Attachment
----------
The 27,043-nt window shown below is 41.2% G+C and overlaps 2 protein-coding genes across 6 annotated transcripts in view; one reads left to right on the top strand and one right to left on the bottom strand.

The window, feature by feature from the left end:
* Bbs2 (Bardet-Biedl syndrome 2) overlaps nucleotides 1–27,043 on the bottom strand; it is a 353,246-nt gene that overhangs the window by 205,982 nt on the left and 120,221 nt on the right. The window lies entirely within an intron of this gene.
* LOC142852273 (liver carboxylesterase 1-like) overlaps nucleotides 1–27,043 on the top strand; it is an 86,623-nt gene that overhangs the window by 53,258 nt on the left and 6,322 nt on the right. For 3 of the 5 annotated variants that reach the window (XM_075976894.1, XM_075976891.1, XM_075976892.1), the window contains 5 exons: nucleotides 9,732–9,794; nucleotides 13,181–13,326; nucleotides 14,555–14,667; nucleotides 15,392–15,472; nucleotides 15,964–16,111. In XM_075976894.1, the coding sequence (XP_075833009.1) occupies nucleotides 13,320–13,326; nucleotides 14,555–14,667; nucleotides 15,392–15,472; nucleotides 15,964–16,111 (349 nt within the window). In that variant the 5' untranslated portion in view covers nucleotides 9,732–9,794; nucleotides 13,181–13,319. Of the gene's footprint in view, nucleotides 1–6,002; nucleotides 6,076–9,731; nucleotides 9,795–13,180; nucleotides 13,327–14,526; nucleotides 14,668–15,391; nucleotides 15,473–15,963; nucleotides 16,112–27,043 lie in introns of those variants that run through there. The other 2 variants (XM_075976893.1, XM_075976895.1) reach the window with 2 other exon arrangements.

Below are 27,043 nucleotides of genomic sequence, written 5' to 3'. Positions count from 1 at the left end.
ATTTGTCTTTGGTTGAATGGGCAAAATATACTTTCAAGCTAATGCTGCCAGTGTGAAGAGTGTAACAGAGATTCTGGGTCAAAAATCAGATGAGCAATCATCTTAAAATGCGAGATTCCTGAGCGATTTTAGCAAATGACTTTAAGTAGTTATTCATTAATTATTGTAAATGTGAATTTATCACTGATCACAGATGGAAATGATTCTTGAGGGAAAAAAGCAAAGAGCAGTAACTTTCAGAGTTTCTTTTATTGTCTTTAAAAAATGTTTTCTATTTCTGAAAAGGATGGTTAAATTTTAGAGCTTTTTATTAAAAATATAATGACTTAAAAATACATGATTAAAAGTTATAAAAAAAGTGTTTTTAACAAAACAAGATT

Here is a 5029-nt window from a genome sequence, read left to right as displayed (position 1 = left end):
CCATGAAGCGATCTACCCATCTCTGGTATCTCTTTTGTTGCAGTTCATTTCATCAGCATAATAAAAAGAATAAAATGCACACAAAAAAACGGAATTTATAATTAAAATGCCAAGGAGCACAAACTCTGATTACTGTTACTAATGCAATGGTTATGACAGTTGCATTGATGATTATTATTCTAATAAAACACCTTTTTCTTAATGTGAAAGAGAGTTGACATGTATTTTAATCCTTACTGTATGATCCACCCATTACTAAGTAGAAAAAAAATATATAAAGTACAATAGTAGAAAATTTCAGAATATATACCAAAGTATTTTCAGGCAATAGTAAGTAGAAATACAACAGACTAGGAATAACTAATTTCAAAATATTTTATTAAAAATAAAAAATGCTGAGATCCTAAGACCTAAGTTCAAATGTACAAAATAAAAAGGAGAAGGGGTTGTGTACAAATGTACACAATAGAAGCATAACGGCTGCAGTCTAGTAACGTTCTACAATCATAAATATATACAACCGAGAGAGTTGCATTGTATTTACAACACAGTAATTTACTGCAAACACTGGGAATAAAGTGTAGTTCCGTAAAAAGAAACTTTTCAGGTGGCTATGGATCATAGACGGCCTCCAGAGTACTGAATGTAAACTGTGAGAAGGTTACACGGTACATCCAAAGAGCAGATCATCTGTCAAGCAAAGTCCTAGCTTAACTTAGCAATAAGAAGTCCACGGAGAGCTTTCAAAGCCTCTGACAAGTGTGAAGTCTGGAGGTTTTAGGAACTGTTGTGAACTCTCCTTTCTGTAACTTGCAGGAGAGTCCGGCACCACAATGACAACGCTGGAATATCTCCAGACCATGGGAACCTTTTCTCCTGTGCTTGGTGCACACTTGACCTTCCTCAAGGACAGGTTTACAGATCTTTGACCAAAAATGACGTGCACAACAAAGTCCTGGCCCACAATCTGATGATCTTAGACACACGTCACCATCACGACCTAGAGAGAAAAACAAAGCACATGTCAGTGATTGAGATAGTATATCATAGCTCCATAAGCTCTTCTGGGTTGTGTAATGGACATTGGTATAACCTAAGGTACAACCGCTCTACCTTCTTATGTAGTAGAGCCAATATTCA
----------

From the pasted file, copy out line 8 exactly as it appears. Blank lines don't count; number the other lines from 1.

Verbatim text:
CCATGAAGCGATCTACCCATCTCTGGTATCTCTTTTGTTGCAGTTCATTTCATCAGCATAATAAAAAGAATAAAATGCACACAAAAAAACGGAATTTATAATTAAAATGCCAAGGAGCACAAACTCTGATTACTGTTACTAATGCAATGGTTATGACAGTTGCATTGATGATTATTATTCTAATAAAACACCTTTTTCTTAATGTGAAAGAGAGTTGACATGTATTTTAATCCTTACTGTATGATCCACCCATTACTAAGTAGAAAAAAAATATATAAAGTACAATAGTAGAAAATTTCAGAATATATACCAAAGTATTTTCAGGCAATAGTAAGTAGAAATACAACAGACTAGGAATAACTAATTTCAAAATATTTTATTAAAAATAAAAAATGCTGAGATCCTAAGACCTAAGTTCAAATGTACAAAATAAAAAGGAGAAGGGGTTGTGTACAAATGTACACAATAGAAGCATAACGGCTGCAGTCTAGTAACGTTCTACAATCATAAATATATACAACCGAGAGAGTTGCATTGTATTTACAACACAGTAATTTACTGCAAACACTGGGAATAAAGTGTAGTTCCGTAAAAAGAAACTTTTCAGGTGGCTATGGATCATAGACGGCCTCCAGAGTACTGAATGTAAACTGTGAGAAGGTTACACGGTACATCCAAAGAGCAGATCATCTGTCAAGCAAAGTCCTAGCTTAACTTAGCAATAAGAAGTCCACGGAGAGCTTTCAAAGCCTCTGACAAGTGTGAAGTCTGGAGGTTTTAGGAACTGTTGTGAACTCTCCTTTCTGTAACTTGCAGGAGAGTCCGGCACCACAATGACAACGCTGGAATATCTCCAGACCATGGGAACCTTTTCTCCTGTGCTTGGTGCACACTTGACCTTCCTCAAGGACAGGTTTACAGATCTTTGACCAAAAATGACGTGCACAACAAAGTCCTGGCCCACAATCTGATGATCTTAGACACACGTCACCATCACGACCTAGAGAGAAAAACAAAGCACATGTCAGTGATTGAGATAGTATATCATAGCTCCATAAGCTCTTCTGGGTTGTGTAATGGACATTGGTATAACCTAAGGTACAACCGCTCTACCTTCTTATGTAGTAGAGCCAATATTCA